Welcome once again to the EENC Board Member Spotlight! This month, we highlight Erin Lineberger, your EENC Piedmont Section Chair. Erin is an environmental educator with Gaston Natural Resources.
Erin grew up in what she considered to be a little patch of natural paradise, on the edge of a bottomland, hardwood swamp in eastern NC. In the summer, it was humid, buggy, and dense. In the winter, it was a haven for year-long resident birds and spring peepers on warm nights. It was just 20 acres, but it connected to neighbors' forested land as well; a green ribbon of floodplain cocooning a small tributary on its way to the Neuse. Erin can remember trying to map it when she was in the second grade, like Lewis and Clark. Such exploits were encouraged by her parents.
In middle and high school, Erin's primary passion was participation in a school club called, "Envirothon." She didn't know the word "environmental education" then, but they traveled from the mountains to the coast in search of new species and ecosystems to experience. She thought she wanted to be an environmental journalist, but after a high school career full of extracurricular activities and AP classes (read: deadlines, and not enough time to meet them), Erin decided she was her best self in the woods. Her mom, who was a 9th grade Earth & Environmental Science teacher at that point, suggested environmental education. She decided to go into Natural Resources at NCSU during the spring of her senior year, and from that point on, EE was her end goal.
College included meetings with people like Renee Strnad and Kathryn Stephenson, as well as summer EE internships. Erin also sought out a backpacking trip with Montreat College and learned about their new Master's of Environmental Education program from Dottie Shuman. She began her EE certification and the field unfolded for her like a map. The more EE she did, the more she wanted. She was hooked!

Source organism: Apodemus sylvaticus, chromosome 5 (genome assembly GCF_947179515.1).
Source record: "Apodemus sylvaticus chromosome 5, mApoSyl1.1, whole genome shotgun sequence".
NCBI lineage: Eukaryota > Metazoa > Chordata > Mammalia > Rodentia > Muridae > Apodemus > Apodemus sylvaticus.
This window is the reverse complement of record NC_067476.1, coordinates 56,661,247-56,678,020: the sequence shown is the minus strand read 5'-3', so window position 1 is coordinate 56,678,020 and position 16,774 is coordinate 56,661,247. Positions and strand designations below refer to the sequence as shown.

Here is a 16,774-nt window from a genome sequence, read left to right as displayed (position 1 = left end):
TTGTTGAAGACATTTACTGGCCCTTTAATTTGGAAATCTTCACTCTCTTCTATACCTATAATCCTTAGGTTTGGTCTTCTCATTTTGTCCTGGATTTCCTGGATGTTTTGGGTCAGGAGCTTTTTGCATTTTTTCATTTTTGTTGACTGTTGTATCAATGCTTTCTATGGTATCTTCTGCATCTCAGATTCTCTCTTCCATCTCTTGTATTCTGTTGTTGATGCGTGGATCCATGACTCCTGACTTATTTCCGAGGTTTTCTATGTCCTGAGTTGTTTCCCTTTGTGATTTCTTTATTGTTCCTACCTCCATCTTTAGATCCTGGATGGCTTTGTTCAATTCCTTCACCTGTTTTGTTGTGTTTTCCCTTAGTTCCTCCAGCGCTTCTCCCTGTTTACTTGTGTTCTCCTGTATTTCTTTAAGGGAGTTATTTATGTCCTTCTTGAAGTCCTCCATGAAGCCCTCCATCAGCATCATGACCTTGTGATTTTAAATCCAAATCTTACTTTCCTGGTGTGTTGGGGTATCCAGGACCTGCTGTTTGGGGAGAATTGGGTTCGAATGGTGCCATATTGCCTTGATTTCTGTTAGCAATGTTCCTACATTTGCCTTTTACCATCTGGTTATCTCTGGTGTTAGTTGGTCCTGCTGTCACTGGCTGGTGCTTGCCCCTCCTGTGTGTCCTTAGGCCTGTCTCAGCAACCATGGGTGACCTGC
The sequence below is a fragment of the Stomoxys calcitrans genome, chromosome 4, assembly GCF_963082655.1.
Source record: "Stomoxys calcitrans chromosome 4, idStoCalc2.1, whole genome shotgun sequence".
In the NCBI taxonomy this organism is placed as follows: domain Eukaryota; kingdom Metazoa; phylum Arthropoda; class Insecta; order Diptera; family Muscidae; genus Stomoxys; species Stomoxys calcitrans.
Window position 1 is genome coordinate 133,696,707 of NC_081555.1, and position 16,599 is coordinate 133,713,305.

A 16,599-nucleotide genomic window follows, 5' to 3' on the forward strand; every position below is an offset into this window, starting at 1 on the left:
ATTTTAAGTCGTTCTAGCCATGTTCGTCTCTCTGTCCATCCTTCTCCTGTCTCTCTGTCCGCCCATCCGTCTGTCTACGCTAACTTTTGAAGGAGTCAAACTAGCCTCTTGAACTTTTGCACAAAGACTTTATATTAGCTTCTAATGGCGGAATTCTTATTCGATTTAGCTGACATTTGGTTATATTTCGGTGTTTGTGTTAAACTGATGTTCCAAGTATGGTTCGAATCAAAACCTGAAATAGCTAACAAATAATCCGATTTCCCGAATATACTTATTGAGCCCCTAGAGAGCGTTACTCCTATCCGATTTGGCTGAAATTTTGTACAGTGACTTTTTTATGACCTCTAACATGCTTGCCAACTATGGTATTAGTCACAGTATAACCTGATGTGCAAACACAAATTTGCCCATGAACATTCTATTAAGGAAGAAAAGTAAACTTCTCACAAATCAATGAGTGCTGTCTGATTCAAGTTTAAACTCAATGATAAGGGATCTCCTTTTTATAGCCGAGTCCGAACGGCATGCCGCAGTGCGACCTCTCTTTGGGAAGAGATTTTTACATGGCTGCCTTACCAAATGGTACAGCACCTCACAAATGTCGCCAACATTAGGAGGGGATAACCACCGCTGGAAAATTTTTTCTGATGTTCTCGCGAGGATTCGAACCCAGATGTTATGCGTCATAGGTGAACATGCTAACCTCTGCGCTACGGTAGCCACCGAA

Following graduation, Erin worked one season in a residential position in West Virginia and moved back to NC to start her Master's of Environmental Education at Montreat College. She also entered AmeriCorps Project Conserve as an Environmental Educator with the North Carolina Arboretum. One year and a Master's Degree later, Erin came full circle and got her first permanent position with a Soil and Water Conservation District, where part of her job is to train the next generation of Envirothon students.
When Erin moved to the Charlotte area, the word on the street was all about the lack of connection between EE people and programs in the area. EENC responded by creating a Piedmont Section, and Joy Shuck took the helm as Piedmont Section Chair. Erin knew Joy from a season at the Whitewater Center and when Joy stepped down from her position, she recommended the position to Erin. She eagerly agreed, wanting to continue what Joy had started.
Erin's primary upcoming projects include hosting a mini-conference this year followed next year by the first ever Piedmont Section conference. Erin believes both will do a lot for educators in the region, and will bring more folks into the fold.
Let's wrap up with three fun facts about Erin!
Looking for a little financial help to get to the EENC 2018 conference? Apply for a scholarship! Full and half scholarships are available, but get your application in soon. Applications are due TODAY, May 21,
We look forward to reading your application!
Do you plan to attend the 2018 EENC Conference and/or Research Symposium, but need a little help to make it happen? Apply now for a conference scholarship! Full and partial scholarships are available. Preference will be given to students, teachers, rangers, EENC members, and first time conference attendees.